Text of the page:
Feeding cities in the 21st century: why urban-fringe farming is vital for food resilience
WHEN you pick up supplies at your local supermarket for tonight’s dinner, the produce will likely have come from many parts of Australia and from distant parts of the world. But some of the fresh produce may also have come from one of the highly productive foodbowls on the fringes of Australia’s state capitals.
The role that city fringe farmers play in feeding cities is sometimes overlooked in an era of sophisticated supply chains that enable food to be sourced from all over the world. But city foodbowls make a significant contribution to Australia’s fresh food supplies, and cities can do more to support them.
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Why being close to cities makes sense
Many cities now recognise the need to strengthen relationships with local farmers as a way to increase the resilience of their food supplies to climate change and make efficient use of scarce natural resources.
Retaining food production close to urban areas can reduce food shortages if transport routes into the city are cut off (for example, by a major storm or flood). Recycled water from city water treatment plants can also be used to grow food during a drought, and food waste can be processed into organic fertilisers for use on nearby farms.
Strengthening links between cities and farms on the fringe can improve farmer livelihoods and grow the local economy.
Farmers on the city fringe are caught in a tight “cost price squeeze” with very high land prices (and rates) and low farm-gate prices. Many are small-scale farmers who find it difficult to compete through economies of scale. But there are also advantages to being close to the city, such as the proximity to city markets and access to recycled water.
The Foodprint Melbourne project has just released an infographic that showcases the mutually beneficial relationships that can be developed between cities and the farmers on their fringes. These ideas were developed in workshops that brought Victorian stakeholders together from across sectors (farmers, industry, local government, state government and civil society) to explore how the viability of farming on Melbourne’s fringe could be strengthened.
The infographic shows how strong links between cities and local farmers can create a two-way exchange. Farmers can capture a higher share of the food retail dollar by selling direct to local consumers (through farmers markets or community-supported agriculture) or local businesses (such as cafes and restaurants). City residents benefit from access to fresh, local produce and from opportunities to participate in agri-tourism activities on nearby farms (such as pick your own produce and farm-gate bike trails).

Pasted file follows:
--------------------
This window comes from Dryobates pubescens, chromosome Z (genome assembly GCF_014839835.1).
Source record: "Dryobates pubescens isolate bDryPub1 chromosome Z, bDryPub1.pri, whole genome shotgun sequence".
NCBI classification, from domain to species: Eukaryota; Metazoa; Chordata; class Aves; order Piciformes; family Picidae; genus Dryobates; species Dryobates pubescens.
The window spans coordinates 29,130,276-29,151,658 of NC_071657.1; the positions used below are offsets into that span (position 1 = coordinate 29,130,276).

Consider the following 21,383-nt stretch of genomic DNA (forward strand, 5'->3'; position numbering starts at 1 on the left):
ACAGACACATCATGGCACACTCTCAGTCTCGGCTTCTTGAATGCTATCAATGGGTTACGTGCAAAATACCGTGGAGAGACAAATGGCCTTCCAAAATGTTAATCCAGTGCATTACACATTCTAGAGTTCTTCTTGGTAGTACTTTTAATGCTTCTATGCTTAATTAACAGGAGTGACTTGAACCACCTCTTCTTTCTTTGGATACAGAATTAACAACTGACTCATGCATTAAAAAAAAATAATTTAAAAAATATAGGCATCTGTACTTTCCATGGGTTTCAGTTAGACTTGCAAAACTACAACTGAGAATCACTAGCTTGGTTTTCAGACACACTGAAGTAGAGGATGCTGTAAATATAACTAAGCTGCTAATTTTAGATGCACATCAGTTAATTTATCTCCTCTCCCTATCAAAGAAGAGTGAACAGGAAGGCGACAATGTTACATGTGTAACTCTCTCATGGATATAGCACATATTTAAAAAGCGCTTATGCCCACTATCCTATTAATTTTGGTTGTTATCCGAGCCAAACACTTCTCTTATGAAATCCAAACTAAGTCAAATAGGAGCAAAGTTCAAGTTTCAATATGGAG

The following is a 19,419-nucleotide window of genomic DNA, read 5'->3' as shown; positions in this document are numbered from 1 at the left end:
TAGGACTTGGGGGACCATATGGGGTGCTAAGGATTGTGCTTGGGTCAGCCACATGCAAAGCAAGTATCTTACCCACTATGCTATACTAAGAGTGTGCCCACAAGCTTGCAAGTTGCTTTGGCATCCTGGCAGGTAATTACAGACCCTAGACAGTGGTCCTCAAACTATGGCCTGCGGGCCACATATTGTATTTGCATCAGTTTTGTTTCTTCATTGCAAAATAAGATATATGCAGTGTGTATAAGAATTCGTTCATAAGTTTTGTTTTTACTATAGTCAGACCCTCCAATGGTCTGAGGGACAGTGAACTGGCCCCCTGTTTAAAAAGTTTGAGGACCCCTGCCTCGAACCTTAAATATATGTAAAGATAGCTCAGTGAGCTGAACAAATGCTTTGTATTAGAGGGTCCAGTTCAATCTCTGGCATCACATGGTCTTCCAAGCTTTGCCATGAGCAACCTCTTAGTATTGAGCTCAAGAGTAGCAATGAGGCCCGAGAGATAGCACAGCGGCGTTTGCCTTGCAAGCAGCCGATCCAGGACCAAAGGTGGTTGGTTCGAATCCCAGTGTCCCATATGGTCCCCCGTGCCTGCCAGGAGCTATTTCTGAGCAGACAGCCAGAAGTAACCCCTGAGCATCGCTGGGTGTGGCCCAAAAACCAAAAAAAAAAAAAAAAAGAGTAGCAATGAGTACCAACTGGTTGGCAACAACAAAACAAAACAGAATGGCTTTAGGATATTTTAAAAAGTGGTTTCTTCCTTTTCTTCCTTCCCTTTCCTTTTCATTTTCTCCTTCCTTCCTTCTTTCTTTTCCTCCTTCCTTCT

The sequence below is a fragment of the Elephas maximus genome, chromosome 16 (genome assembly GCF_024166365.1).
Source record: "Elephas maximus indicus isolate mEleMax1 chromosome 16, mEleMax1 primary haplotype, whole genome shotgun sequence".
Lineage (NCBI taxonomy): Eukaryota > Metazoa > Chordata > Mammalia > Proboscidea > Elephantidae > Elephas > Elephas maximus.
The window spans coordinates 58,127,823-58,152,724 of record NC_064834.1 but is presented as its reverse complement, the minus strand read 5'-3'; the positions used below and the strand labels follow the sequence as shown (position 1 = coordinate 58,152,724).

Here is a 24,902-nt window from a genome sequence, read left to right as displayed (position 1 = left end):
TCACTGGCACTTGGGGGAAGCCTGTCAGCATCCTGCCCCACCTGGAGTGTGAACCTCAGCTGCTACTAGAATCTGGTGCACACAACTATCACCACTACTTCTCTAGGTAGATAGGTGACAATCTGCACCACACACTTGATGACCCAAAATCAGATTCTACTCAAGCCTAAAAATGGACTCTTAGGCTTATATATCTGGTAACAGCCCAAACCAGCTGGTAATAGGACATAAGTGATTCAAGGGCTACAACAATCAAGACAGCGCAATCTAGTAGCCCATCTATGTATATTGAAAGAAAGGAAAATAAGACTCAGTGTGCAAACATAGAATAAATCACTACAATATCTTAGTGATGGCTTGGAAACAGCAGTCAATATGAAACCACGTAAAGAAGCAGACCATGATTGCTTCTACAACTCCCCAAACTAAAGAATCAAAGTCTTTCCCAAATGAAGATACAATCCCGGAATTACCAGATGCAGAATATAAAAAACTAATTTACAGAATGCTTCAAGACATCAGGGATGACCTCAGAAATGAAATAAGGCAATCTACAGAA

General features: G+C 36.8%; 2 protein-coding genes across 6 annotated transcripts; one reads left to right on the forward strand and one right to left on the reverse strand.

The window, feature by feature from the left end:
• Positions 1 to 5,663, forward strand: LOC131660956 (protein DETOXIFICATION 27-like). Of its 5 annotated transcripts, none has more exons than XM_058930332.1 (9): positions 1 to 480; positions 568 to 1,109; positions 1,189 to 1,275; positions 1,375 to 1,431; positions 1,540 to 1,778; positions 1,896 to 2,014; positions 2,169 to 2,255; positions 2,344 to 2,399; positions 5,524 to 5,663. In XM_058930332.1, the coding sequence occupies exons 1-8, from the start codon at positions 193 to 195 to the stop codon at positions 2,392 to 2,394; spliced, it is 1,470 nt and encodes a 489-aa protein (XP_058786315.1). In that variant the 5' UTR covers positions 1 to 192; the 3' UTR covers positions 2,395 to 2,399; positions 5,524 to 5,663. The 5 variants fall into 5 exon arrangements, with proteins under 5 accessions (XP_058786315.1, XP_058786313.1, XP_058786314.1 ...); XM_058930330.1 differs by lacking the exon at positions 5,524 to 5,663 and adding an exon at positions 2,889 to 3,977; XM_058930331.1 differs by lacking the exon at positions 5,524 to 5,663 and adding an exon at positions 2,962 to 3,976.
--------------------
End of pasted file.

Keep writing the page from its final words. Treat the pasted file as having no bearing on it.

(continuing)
Food from Melbourne’s foodbowl can also be sold directly to local families, shops and restaurants in the city, in addition to being transported interstate and overseas via city airports. A new provenance brand could be introduced so consumers and businesses can easily recognise food from the area and support local farmers.
State and local governments could introduce food procurement standards so that government services, such as hospitals, prisons and “meals on wheels” programs, are encouraged to buy food from Victorian farmers. Government food procurement standards like these are already used in other countries, such as the United States and Canada.
Farmer incubators could be established to help new farmers access land and begin farming on the city fringe, mentored by experienced growers. Farmer-owned food-processing co-operatives could enable these growers to add value to their produce and take greater control of the food supply chain.
How to encourage city fringe farms to thrive
Cities around the world now recognise the importance of actively strengthening links with farmers on the city fringe. The UN Food and Agriculture Organisation has released a “city region food system toolkit” that supports cities in building closer links with nearby farmers to improve farmer livelihoods, grow local economies and increase access to healthy, sustainable food.
A key step is to provide certainty about the future of farming areas close to cities by introducing laws that protect them for the long term. The city of Portland, Oregon, for instance, has created rural reserves that protect important farming areas for at least 50 years.
Measures to promote the viability of farming are equally important. In Ontario, the provincial government funds the Friends of the Greenbelt Foundation to promote farming, tourism and conservation in the agricultural area surrounding Toronto.
The links between cities and the farmers on their fringes have weakened as modern food supply chains have developed, but there is renewed interest among consumers in reconnecting with where their food comes from.
To improve access to locally grown food and increase the resilience of food systems to climate change, we need to build mutually supportive relationships between cities and the growers on their fringes, so that farms thrive as our cities grow.
AUTHORS: Rachel Carey, Research Fellow, University of Melbourne; Jennifer Sheridan, Researcher in sustainable food systems, University of Melbourne, and Kirsten Larsen, Manager, Food Systems Research and Partnerships, University of Melbourne
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